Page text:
Now here’s something to be taken with a rather large pinch of salt. According to EasyJet GalleyFM, the airline is preparing to launch their own version of a Business Class cabin and frequent flyer program in the next 12 months. EasyJet already offer a paid program for their flyers which includes fast track security, priority boarding and free seat selection which costs £215/year, however this new product is rumoured (I cant stress that its only a rumour enough) to be more of a traditional frequent flyer program, with a selection of tiers and the offer of free flights after you’ve taken a set number of flights with the airline. Its not thought that the new program will be points based – more sector based with a sort of “buy 5 flights get one free” kind of deal. Much like its EasyJet Plus program, it will also be possible to buy access to the highest tier, which would include access to third party lounges. Although whether there will be a limit to the number of visits you can make like a lot of bank accounts is unknown. If the basic paid program costs over £200, then I’d be surprised if the new package costs less than £500 if paid for.
There is also a highly unpublicised further tier to the current scheme named the flight club. Access to this is by invitation only, for passengers who have flown at least 20 EasyJet flights in the previous 12 months, flown 10 flights and spent at least £1500 with the airline in the previous twelve months or flown at least an average of 10 flights in the previous 10 years with the airline. Although the benefits of this program are hardly the same as BA Premier… it basically entitles you to free booking changes, and presumably the benefits of the EasyJet Plus program – minus the yearly fee. I suppose this could make way for a new scheme, where the only real addition would need to be getting a free flight (plus taxes presumably) and maybe a LoungeKey membership.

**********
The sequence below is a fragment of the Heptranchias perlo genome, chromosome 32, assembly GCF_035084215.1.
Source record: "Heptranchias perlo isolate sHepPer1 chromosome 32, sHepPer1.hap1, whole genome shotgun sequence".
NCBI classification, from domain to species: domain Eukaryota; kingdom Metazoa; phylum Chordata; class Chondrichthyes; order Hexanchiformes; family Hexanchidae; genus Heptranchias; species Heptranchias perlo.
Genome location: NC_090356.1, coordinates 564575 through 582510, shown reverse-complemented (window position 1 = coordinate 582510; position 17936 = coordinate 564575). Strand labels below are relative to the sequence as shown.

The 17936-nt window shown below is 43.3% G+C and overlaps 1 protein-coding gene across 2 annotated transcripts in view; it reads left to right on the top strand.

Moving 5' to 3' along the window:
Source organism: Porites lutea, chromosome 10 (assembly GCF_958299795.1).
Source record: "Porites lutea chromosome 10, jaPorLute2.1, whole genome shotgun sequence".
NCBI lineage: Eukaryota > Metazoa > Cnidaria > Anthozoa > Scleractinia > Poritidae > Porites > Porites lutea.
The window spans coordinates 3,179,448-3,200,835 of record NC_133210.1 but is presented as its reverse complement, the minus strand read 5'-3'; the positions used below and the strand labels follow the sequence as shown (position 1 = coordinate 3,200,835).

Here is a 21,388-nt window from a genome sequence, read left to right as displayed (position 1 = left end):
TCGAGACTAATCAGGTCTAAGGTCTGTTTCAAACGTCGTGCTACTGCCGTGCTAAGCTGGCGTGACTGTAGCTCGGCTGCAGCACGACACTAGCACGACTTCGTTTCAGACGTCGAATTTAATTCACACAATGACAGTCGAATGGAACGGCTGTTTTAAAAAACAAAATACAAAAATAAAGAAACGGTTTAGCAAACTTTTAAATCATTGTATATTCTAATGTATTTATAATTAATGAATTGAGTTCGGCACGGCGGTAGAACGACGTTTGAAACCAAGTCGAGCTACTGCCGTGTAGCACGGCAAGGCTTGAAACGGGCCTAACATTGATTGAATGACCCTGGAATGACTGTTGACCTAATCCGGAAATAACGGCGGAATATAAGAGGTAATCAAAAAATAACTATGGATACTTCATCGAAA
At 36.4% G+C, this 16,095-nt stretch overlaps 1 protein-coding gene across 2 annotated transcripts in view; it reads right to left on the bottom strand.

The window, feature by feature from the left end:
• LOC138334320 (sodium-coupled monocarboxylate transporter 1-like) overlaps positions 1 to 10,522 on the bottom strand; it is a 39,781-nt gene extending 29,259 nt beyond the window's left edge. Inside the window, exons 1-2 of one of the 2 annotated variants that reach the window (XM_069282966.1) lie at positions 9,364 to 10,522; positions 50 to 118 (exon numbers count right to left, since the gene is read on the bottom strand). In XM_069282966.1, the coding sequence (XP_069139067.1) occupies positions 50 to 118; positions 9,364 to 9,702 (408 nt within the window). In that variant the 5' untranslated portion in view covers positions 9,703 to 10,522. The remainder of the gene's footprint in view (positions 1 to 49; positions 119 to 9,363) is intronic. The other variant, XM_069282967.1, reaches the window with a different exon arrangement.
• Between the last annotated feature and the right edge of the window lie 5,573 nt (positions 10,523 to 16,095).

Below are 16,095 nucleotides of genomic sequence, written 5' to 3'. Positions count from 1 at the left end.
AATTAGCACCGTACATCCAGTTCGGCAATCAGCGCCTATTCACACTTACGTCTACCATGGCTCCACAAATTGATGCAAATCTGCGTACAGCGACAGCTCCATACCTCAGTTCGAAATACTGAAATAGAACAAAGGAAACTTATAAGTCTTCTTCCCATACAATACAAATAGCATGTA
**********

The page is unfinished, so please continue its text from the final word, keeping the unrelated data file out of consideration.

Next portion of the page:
With regards to the new Business Class offering, to be honest it sounds more like the SAS Plus model. There wont be any curtain to separate the two cabins – merely just different coloured headrest covers, so fairly easy (excuse the pun) for the crew to adapt the cabin if/when needed. Unlike the SAS Plus model however, the middle seats in the new cabin will remain free, much like the rest of the European carriers. It’s not known whether food/drink and baggage would be included with these new fares, but you’d think so. It won’t cost the airline any extra to include checked baggage and, again, using the SAS Plus model rather than go for full blown gourmet meals on fine china, the airline could offer complimentary items from the buy on board menu – therefore reducing any extra costs that’s needed to set things up.
It’s worth noting that if the new product does go ahead, then it’s unlikely it will be available on all routes – only business orientated routes. For example, London-Zurich, Manchester-Paris or Glasgow-London.
This will be an interesting development for the airline that was previously seen as a no frills airline. Over the last few years, the airline has made improvements with the fleet and service, where as the other so called legacy carriers have made cut backs meaning there’s less and less to differentiate between the two models of airlines now. If this does come to pass, it will be a further signal of intent that the airline wants to chase after the type of customer that previously only went for the so called full service airlines.
As mentioned throughout this article, the information contained here is pure rumour, but I felt it might be worth writing an article and seeing how things, if anything develops from this over time.